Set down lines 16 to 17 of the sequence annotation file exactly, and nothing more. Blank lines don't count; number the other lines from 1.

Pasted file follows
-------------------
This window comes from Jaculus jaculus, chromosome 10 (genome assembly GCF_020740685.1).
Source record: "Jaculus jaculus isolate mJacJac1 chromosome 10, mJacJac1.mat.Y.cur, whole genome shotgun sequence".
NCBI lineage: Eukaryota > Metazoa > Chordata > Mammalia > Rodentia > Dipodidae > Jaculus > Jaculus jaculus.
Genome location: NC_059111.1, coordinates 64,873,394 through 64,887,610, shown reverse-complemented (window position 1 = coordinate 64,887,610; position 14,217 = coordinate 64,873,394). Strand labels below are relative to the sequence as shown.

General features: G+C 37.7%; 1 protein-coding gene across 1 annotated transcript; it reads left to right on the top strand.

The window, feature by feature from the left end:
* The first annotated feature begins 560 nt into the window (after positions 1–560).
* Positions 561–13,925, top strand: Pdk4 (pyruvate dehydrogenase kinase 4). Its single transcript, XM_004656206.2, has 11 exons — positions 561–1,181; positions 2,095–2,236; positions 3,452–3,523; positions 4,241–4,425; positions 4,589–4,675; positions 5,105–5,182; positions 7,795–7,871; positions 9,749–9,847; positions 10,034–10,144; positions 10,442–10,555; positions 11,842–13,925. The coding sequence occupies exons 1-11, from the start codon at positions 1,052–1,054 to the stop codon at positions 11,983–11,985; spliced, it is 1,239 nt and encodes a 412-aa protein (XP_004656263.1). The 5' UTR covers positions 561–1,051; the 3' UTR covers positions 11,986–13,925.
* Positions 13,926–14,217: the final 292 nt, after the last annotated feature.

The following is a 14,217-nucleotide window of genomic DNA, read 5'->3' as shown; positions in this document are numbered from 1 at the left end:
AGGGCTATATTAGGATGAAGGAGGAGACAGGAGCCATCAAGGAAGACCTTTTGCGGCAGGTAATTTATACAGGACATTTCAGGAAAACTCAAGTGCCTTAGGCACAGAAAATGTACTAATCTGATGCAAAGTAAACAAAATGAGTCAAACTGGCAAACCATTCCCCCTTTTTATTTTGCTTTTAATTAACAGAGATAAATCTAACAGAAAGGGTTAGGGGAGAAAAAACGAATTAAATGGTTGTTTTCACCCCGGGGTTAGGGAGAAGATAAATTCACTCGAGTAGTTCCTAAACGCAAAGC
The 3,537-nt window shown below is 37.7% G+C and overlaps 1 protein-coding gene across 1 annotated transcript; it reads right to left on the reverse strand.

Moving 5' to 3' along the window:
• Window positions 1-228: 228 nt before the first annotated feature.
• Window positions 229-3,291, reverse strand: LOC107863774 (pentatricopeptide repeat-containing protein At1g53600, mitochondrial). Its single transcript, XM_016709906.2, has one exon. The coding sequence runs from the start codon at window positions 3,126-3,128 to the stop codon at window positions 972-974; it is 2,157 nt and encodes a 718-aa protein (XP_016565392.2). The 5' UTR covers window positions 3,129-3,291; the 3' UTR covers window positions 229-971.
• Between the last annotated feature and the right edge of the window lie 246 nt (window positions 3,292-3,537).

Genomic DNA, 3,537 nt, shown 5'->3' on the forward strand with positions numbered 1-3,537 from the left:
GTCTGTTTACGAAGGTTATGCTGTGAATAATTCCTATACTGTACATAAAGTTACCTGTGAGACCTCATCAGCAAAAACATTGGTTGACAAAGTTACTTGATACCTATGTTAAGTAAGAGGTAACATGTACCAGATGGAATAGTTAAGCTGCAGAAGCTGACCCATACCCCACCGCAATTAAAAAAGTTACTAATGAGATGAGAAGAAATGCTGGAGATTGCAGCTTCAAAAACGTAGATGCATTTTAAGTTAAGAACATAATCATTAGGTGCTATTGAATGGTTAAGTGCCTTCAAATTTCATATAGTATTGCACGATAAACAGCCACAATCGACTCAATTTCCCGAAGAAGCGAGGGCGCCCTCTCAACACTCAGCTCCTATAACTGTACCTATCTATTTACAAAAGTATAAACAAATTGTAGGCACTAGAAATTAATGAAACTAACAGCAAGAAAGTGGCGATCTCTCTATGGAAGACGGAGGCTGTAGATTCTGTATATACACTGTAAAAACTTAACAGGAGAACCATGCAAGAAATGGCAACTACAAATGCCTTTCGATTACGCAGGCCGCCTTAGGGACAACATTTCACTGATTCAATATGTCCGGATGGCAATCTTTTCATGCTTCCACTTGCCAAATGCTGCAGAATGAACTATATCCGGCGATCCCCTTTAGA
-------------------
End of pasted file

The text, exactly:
• Between the last annotated feature and the right edge of the window lie 246 nt (window positions 3,292-3,537).

Genomic DNA, 3,537 nt, shown 5'->3' on the forward strand with positions numbered 1-3,537 from the left: